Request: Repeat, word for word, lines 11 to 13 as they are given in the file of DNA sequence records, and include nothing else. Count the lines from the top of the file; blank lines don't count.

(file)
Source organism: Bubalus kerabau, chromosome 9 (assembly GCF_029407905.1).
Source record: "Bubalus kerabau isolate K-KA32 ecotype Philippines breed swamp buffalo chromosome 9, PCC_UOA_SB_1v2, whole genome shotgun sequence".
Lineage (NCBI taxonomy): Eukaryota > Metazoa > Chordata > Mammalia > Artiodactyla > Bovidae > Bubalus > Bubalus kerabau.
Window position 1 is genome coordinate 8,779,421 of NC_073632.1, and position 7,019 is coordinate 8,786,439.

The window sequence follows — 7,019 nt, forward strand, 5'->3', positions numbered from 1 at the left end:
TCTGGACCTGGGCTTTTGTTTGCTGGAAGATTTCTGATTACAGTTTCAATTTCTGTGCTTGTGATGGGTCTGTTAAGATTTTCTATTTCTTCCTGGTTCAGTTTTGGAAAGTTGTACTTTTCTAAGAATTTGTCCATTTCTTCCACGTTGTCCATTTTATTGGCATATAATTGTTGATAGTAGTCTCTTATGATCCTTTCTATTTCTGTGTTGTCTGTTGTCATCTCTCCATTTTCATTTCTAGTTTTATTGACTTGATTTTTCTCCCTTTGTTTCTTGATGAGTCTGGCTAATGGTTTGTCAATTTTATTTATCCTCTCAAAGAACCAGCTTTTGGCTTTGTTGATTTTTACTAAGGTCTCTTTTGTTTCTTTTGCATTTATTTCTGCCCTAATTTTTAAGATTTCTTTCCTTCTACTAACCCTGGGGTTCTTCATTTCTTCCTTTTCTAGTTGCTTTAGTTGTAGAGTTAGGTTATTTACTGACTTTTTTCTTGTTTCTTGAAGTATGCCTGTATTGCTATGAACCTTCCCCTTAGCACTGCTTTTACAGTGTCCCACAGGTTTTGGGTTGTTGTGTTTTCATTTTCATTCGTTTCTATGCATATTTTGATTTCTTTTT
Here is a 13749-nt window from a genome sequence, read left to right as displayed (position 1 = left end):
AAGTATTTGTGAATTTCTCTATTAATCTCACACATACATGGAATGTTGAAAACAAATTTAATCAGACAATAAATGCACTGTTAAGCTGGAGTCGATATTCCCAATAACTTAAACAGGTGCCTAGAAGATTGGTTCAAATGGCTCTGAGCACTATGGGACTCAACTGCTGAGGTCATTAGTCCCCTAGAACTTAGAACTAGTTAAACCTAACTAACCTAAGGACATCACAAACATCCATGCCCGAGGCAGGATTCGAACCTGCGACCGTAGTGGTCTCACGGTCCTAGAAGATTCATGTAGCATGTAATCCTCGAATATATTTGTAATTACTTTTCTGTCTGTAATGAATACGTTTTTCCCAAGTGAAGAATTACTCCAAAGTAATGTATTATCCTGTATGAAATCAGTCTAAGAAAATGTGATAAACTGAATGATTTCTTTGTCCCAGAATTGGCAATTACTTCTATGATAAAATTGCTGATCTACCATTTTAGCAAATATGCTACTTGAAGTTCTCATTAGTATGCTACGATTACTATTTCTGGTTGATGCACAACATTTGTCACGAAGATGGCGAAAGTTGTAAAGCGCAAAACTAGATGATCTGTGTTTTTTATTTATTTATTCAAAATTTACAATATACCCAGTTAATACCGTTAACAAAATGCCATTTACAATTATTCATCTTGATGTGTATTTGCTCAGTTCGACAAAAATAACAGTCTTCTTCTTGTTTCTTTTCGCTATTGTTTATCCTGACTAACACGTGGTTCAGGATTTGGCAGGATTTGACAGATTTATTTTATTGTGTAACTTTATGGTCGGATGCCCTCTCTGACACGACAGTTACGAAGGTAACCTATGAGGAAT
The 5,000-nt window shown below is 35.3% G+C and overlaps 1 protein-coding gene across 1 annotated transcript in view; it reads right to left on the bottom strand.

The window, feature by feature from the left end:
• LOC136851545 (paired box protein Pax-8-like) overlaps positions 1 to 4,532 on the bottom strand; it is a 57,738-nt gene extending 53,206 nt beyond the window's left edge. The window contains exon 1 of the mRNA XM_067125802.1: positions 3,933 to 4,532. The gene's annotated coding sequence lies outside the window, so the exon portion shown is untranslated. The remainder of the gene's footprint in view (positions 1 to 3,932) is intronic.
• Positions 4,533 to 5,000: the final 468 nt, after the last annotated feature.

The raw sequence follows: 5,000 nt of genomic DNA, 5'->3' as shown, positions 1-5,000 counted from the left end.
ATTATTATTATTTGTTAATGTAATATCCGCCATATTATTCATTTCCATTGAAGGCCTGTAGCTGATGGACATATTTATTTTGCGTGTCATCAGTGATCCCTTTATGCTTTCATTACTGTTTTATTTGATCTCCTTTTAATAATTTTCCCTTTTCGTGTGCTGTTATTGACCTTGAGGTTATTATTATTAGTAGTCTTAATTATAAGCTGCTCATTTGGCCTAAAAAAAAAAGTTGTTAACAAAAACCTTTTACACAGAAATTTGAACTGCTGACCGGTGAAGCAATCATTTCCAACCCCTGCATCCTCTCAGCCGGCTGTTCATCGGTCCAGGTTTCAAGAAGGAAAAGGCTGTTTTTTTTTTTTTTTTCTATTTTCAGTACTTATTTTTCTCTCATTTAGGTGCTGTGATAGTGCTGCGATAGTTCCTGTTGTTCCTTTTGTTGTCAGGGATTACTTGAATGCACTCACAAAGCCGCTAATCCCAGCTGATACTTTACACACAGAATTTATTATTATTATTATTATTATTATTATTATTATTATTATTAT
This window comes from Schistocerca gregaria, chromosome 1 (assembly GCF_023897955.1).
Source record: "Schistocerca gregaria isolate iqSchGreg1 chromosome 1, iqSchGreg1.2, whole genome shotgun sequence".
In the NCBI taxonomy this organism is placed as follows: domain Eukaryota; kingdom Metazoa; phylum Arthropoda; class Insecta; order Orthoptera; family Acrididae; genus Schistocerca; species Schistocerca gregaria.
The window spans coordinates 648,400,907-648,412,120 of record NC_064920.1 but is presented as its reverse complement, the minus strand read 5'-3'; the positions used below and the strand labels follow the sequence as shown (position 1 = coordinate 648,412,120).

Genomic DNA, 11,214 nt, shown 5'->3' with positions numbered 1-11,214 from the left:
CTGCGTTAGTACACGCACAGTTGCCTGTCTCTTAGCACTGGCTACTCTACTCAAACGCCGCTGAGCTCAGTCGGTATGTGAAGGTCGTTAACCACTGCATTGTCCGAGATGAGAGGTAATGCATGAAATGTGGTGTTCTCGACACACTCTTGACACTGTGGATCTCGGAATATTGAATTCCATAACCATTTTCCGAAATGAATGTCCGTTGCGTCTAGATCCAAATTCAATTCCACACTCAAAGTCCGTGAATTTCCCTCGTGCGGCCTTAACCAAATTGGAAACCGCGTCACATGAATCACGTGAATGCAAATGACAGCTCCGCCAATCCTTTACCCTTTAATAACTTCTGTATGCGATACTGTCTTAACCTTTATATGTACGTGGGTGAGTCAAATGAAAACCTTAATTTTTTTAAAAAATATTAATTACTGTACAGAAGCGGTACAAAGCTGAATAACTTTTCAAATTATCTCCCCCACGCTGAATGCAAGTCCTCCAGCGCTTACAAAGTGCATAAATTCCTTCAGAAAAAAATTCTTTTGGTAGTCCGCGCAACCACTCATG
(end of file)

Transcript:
• LOC136851545 (paired box protein Pax-8-like) overlaps positions 1 to 4,532 on the bottom strand; it is a 57,738-nt gene extending 53,206 nt beyond the window's left edge. The window contains exon 1 of the mRNA XM_067125802.1: positions 3,933 to 4,532. The gene's annotated coding sequence lies outside the window, so the exon portion shown is untranslated. The remainder of the gene's footprint in view (positions 1 to 3,932) is intronic.
• Positions 4,533 to 5,000: the final 468 nt, after the last annotated feature.

The raw sequence follows: 5,000 nt of genomic DNA, 5'->3' as shown, positions 1-5,000 counted from the left end.